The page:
I became aware of book collector fanzines in 1970 when I discovered BRONZE SHADOWS, a fanzine devoted to Doc Savage and The Shadow, with interest in pulp magazine heroes. Pulp magazines ran from 1896 to the mid 1950s, the heyday being the 1930s and ‘40s. Most ended by 1953, though a few lingered. In 1965 BRONZE SHADOWS showed up, and others were quick to follow.

We started ECHOES in 1982, becoming the longest running (in numbers) fanzine dealing with pulps. ECHOES lasted as a magazine for 100 issues, then continued for another 57 issues as a newsletter, for a total of 22 years.

There are several still around today, but mostly electronic fanzines on the Internet. One Doc Savage print fanzine still around is THE BRONZE GAZETTE, which has been around for over twenty years now, has just reached Issue #70.

ECHOES released it 30th Anniversary issue in the summer of 2012, with a coffee table, 300-page monster, titled ECHOES 30.

Saturday, May 10, 2014

The Black Hood - From Comic Books To Pulps

The Black Hood
From Comic Book To Pulp

The Black Hood first appeared in MLJ Comics in October of 1940, quickly becoming one of their top comic books. MLJ would experiment with bringing the character to the pulps, as well as radio.
#1 Death’s Five Faces

The character was a police officer framed for a crime he didn’t commit by master criminal The Skull. “Death’s Five Face” was published in the September 1841 issue of BLACK HOOD DETECTIVE.
#2 The Corpse Came C.O.D.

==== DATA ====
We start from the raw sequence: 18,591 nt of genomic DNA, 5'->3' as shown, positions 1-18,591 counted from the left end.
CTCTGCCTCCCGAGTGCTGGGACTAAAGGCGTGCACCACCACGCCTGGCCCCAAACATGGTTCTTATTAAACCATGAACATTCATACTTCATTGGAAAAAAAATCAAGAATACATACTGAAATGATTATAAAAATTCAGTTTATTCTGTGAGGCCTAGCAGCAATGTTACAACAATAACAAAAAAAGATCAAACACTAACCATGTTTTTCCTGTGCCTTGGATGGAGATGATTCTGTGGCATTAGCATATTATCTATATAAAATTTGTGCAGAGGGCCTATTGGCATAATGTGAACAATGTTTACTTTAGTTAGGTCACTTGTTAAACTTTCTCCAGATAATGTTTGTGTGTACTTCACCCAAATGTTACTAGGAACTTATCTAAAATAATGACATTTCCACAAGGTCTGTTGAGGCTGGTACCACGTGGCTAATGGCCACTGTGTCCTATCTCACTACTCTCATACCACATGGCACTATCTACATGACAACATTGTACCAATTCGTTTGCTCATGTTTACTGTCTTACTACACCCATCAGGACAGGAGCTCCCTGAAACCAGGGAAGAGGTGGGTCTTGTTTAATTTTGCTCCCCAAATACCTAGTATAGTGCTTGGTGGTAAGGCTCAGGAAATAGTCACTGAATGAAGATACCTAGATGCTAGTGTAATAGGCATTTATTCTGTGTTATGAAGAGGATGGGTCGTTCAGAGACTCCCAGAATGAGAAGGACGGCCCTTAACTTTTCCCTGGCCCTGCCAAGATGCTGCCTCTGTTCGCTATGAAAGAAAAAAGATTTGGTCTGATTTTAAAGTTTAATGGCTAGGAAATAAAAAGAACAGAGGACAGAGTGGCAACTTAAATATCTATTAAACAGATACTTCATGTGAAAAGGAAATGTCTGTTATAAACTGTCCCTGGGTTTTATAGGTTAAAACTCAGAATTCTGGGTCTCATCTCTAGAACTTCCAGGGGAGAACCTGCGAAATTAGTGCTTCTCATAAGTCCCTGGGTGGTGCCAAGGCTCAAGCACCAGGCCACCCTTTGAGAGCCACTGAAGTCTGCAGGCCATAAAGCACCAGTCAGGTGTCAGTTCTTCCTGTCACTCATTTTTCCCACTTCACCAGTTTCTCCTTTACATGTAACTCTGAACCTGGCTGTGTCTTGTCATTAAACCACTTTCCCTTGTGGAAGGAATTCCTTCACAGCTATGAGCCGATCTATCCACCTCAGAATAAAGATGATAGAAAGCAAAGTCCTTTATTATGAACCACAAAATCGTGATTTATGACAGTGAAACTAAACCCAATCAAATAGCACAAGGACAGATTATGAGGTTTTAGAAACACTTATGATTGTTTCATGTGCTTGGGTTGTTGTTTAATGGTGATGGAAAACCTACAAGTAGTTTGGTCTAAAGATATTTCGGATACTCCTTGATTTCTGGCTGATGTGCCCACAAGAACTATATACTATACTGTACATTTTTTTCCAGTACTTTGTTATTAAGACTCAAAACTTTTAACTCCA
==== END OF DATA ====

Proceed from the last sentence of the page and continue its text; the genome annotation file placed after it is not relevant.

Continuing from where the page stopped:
Wounded, and left to die, he was found by The Hermit, who brought him back to health, and gave him a bit of extra power to battle crooks. Wearing his comic book costume in the pulp magazines might have been a mistake, as the pulp series only lasted three issues. He began in the comic books, and that was where he belonged. The second issue, containing “The Corpse Came C.O.D.” was published in HOODED DETECTIVE, November 1941.
#3 The Whispering Eye

Prolific pulp writer, G. T. Fleming-Roberts, brought the character of The Black Hood to the pulps. He was a short story writer, appearing in most of the pulp magazines of the time, as well as several single character pulps. Secret Agent X had only recently ceased, and The Ghost Detective, later called The Green Ghost Detective, was starting over at STANDARD. Roberts was an excellent writer, but sales must not have been very good, so The Black Hood was dropped from the pulps. It may have had something to do with the costume, I don’t know. But it’s interesting that a comic book character moved over to the pulps. Normally, it was the other way around. Many pulp characters made the transition to comic books.

Sunday, May 4, 2014

Pangaea: Eden's Planet

Pangaea: Eden’s Planet

My novel, Pangaea: Eden’s Planet has been picked up by First Realm Publishing, and scheduled for release in June for eBook, and July for paperback edition. More details will be forthcoming. Visit First Realm Publishing

Seven astronauts en route to Mars encounter a time warp in space that disables their ship. Crash landing on Earth, they discover an alien planet sixty million years before the dinosaurs. Pangaea, the super continent, is filled with danger and terror, as they must survive against fierce reptiles that ruled the Earth 250 million years in the past!